‘I know you very well.’
I actually don’t even know how to write this. Where to begin…
My last session was on the 29th of February. After that I came down with a cold and had to cancel a session, then I had to cancel my second session that week because I hadn’t fully recovered. Then I started to feel a bit better but Anna messaged to say that in light of the rapidly developing covid19 virus, the centre in which she works restricted the building so that anyone with any cold or cough symptoms should not come in. Even though I felt fine I still had a bit of a cough, so that was another two sessions in the second week I missed. Rather than asking for a phone session I took another week’s break to fully recover. I have no idea what made me do this! I wish I hadn’t because then came the message I was dreading in response to a message I sent her telling her I felt better now.
Hi Lucy. Glad you are feeling better. I am going to be sending this text to clients and realise you may wish to speak to me directly. We can have a phone session tomorrow and discuss if that’s ok. I want to emphasise that I will be in contact with you through phone/Skype etc. I will be here to support you just differently during this health crisis. I am not disappearing.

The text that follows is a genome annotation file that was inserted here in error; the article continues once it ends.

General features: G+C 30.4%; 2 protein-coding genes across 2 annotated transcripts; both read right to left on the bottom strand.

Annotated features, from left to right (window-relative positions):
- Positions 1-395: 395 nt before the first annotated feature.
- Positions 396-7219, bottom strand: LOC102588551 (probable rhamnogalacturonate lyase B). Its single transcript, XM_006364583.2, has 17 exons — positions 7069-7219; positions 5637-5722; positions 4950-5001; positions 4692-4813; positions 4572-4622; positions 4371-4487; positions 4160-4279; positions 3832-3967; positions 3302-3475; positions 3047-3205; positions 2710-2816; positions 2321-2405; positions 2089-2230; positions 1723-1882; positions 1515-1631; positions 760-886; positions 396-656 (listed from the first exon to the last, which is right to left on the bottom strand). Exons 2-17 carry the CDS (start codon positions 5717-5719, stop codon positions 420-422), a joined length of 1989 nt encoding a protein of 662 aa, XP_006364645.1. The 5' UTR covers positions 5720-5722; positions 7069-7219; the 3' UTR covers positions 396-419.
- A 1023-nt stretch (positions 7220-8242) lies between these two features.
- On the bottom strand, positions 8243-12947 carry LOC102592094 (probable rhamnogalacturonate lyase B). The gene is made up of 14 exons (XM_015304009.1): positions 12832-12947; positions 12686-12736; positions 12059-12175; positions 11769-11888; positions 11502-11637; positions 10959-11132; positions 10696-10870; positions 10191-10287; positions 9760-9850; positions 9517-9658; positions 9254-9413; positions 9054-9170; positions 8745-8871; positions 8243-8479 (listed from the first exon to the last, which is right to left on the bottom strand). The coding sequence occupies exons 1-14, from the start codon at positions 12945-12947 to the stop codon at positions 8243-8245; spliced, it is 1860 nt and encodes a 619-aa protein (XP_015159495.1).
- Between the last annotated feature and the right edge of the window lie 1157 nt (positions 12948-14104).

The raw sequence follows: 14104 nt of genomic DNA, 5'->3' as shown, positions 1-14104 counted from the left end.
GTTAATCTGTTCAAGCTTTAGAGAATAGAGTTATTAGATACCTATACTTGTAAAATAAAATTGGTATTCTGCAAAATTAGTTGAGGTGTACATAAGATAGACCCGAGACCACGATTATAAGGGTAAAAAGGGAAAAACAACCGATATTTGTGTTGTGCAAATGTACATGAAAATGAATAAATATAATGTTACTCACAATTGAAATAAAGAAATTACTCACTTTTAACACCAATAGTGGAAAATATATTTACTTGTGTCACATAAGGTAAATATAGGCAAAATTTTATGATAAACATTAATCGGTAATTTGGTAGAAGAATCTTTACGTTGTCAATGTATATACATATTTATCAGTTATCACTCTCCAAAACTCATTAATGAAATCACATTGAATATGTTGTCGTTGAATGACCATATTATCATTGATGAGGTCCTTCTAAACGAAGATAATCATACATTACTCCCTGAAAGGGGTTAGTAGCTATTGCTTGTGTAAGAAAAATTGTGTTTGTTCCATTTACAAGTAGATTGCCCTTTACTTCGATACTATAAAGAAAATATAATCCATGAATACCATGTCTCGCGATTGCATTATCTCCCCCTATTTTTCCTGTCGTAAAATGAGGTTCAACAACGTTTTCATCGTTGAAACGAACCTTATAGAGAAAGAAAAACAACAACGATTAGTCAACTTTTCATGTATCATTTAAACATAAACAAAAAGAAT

Message starts here.
I need to let you know that due to the current public health situation due to CoVid 19, that I have decided not to see clients in person until things settle down. Instead I am offering, Skype/Phone call or whatsapp video. This is for safety of clients and to keep me available to work with you. If this does not suit you I understand. If you want to leave it until it settles down that is ok. Please let me know what you decide. If you wish to call me to discuss please let me know. Thanks. Anna.
I was totally devastated. I knew it was coming but it still hit me hard. I replied with a crying emoji (I never use emojis in messages with Anna)… I then said, ‘I feel like I’m never going to see you again’ and she replied immediately (which she never normally does), ‘You can still see me but remotely until this settles. I know this is not the same.’ I told her I missed her so much and wished I could have a hug. She said, ‘I know, its such a difficult time Lucy. I’ll speak to you at 7.30 tomorrow. Take care.’ I thanked her for saying that she’s not disappearing and told her that it was an overwhelming fear I have that everything we’ve worked so hard to create, the closeness and connection, is all going to be lost.
So there it is, my last face to face session… Feb 29th. The extra day in this leap year. I sat next to her and told her I liked being able to smell that she was near me. When we hugged I buried my face in her shoulder as if I knew it would be the last time I’d see her.